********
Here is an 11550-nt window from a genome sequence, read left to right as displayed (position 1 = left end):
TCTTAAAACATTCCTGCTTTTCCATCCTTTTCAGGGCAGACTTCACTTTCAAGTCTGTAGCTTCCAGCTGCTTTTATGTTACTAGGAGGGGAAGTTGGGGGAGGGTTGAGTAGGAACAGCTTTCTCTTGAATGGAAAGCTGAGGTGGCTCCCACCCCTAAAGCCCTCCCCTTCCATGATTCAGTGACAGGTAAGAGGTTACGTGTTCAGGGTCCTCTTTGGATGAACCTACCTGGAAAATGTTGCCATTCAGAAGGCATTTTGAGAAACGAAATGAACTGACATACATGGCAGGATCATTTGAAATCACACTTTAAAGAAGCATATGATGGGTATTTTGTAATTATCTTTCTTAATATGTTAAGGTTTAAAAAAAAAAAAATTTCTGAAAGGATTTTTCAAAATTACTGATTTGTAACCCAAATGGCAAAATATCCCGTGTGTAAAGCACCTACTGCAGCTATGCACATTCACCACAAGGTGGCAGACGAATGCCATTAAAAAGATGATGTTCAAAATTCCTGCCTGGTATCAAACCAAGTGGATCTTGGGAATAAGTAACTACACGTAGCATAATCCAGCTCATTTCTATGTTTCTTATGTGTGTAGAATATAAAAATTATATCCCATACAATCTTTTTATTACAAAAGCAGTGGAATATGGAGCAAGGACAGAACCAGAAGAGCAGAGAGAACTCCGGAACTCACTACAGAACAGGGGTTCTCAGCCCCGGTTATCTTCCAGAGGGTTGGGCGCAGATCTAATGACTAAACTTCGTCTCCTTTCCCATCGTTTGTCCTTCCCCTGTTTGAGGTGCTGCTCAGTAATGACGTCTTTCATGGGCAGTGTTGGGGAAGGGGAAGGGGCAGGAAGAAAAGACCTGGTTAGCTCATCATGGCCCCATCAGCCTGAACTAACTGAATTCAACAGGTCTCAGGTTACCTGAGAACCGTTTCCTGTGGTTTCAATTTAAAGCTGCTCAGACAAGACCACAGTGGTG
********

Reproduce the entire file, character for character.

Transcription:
Here is an 11550-nt window from a genome sequence, read left to right as displayed (position 1 = left end):
TCTTAAAACATTCCTGCTTTTCCATCCTTTTCAGGGCAGACTTCACTTTCAAGTCTGTAGCTTCCAGCTGCTTTTATGTTACTAGGAGGGGAAGTTGGGGGAGGGTTGAGTAGGAACAGCTTTCTCTTGAATGGAAAGCTGAGGTGGCTCCCACCCCTAAAGCCCTCCCCTTCCATGATTCAGTGACAGGTAAGAGGTTACGTGTTCAGGGTCCTCTTTGGATGAACCTACCTGGAAAATGTTGCCATTCAGAAGGCATTTTGAGAAACGAAATGAACTGACATACATGGCAGGATCATTTGAAATCACACTTTAAAGAAGCATATGATGGGTATTTTGTAATTATCTTTCTTAATATGTTAAGGTTTAAAAAAAAAAAAATTTCTGAAAGGATTTTTCAAAATTACTGATTTGTAACCCAAATGGCAAAATATCCCGTGTGTAAAGCACCTACTGCAGCTATGCACATTCACCACAAGGTGGCAGACGAATGCCATTAAAAAGATGATGTTCAAAATTCCTGCCTGGTATCAAACCAAGTGGATCTTGGGAATAAGTAACTACACGTAGCATAATCCAGCTCATTTCTATGTTTCTTATGTGTGTAGAATATAAAAATTATATCCCATACAATCTTTTTATTACAAAAGCAGTGGAATATGGAGCAAGGACAGAACCAGAAGAGCAGAGAGAACTCCGGAACTCACTACAGAACAGGGGTTCTCAGCCCCGGTTATCTTCCAGAGGGTTGGGCGCAGATCTAATGACTAAACTTCGTCTCCTTTCCCATCGTTTGTCCTTCCCCTGTTTGAGGTGCTGCTCAGTAATGACGTCTTTCATGGGCAGTGTTGGGGAAGGGGAAGGGGCAGGAAGAAAAGACCTGGTTAGCTCATCATGGCCCCATCAGCCTGAACTAACTGAATTCAACAGGTCTCAGGTTACCTGAGAACCGTTTCCTGTGGTTTCAATTTAAAGCTGCTCAGACAAGACCACAGTGGTG